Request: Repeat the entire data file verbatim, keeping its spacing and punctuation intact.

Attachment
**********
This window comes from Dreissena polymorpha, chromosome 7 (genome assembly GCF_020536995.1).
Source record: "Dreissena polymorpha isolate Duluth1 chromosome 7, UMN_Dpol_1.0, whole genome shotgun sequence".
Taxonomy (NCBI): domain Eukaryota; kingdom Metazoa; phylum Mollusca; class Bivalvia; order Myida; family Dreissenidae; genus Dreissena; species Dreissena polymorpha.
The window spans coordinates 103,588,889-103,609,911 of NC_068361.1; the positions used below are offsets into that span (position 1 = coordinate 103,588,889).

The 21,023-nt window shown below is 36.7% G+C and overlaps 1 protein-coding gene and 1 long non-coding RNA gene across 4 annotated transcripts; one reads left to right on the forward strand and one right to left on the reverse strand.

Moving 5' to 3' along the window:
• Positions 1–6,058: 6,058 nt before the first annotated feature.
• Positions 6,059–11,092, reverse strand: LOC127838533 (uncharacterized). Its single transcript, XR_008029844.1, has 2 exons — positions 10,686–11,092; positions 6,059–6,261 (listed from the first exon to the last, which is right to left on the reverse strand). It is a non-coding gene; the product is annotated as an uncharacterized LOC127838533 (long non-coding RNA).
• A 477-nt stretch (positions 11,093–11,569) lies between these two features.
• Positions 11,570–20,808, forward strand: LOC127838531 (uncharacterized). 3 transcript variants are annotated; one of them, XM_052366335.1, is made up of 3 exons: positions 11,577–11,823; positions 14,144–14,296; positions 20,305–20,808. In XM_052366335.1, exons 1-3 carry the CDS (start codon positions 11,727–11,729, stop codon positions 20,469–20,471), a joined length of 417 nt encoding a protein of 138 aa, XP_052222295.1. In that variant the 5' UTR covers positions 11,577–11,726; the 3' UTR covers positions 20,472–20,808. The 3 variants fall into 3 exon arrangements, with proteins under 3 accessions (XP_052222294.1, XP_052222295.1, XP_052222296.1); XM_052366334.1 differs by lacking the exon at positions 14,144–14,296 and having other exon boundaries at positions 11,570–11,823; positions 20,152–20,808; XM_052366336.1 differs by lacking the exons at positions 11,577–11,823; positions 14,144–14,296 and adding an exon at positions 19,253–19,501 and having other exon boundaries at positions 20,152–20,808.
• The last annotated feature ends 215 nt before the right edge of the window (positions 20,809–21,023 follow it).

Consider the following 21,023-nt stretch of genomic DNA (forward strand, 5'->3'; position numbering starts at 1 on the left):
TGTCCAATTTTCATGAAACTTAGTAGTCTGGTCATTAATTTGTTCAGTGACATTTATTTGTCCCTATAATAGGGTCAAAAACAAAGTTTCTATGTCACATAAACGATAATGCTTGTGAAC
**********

This window comes from Dreissena polymorpha, chromosome 7 (genome assembly GCF_020536995.1).
Source record: "Dreissena polymorpha isolate Duluth1 chromosome 7, UMN_Dpol_1.0, whole genome shotgun sequence".
Taxonomy (NCBI): domain Eukaryota; kingdom Metazoa; phylum Mollusca; class Bivalvia; order Myida; family Dreissenidae; genus Dreissena; species Dreissena polymorpha.
The window spans coordinates 103,588,889-103,609,911 of NC_068361.1; the positions used below are offsets into that span (position 1 = coordinate 103,588,889).

The 21,023-nt window shown below is 36.7% G+C and overlaps 1 protein-coding gene and 1 long non-coding RNA gene across 4 annotated transcripts; one reads left to right on the forward strand and one right to left on the reverse strand.

Moving 5' to 3' along the window:
• Positions 1–6,058: 6,058 nt before the first annotated feature.
• Positions 6,059–11,092, reverse strand: LOC127838533 (uncharacterized). Its single transcript, XR_008029844.1, has 2 exons — positions 10,686–11,092; positions 6,059–6,261 (listed from the first exon to the last, which is right to left on the reverse strand). It is a non-coding gene; the product is annotated as an uncharacterized LOC127838533 (long non-coding RNA).
• A 477-nt stretch (positions 11,093–11,569) lies between these two features.
• Positions 11,570–20,808, forward strand: LOC127838531 (uncharacterized). 3 transcript variants are annotated; one of them, XM_052366335.1, is made up of 3 exons: positions 11,577–11,823; positions 14,144–14,296; positions 20,305–20,808. In XM_052366335.1, exons 1-3 carry the CDS (start codon positions 11,727–11,729, stop codon positions 20,469–20,471), a joined length of 417 nt encoding a protein of 138 aa, XP_052222295.1. In that variant the 5' UTR covers positions 11,577–11,726; the 3' UTR covers positions 20,472–20,808. The 3 variants fall into 3 exon arrangements, with proteins under 3 accessions (XP_052222294.1, XP_052222295.1, XP_052222296.1); XM_052366334.1 differs by lacking the exon at positions 14,144–14,296 and having other exon boundaries at positions 11,570–11,823; positions 20,152–20,808; XM_052366336.1 differs by lacking the exons at positions 11,577–11,823; positions 14,144–14,296 and adding an exon at positions 19,253–19,501 and having other exon boundaries at positions 20,152–20,808.
• The last annotated feature ends 215 nt before the right edge of the window (positions 20,809–21,023 follow it).

Consider the following 21,023-nt stretch of genomic DNA (forward strand, 5'->3'; position numbering starts at 1 on the left):
TGTCCAATTTTCATGAAACTTAGTAGTCTGGTCATTAATTTGTTCAGTGACATTTATTTGTCCCTATAATAGGGTCAAAAACAAAGTTTCTATGTCACATAAACGATAATGCTTGTGAAC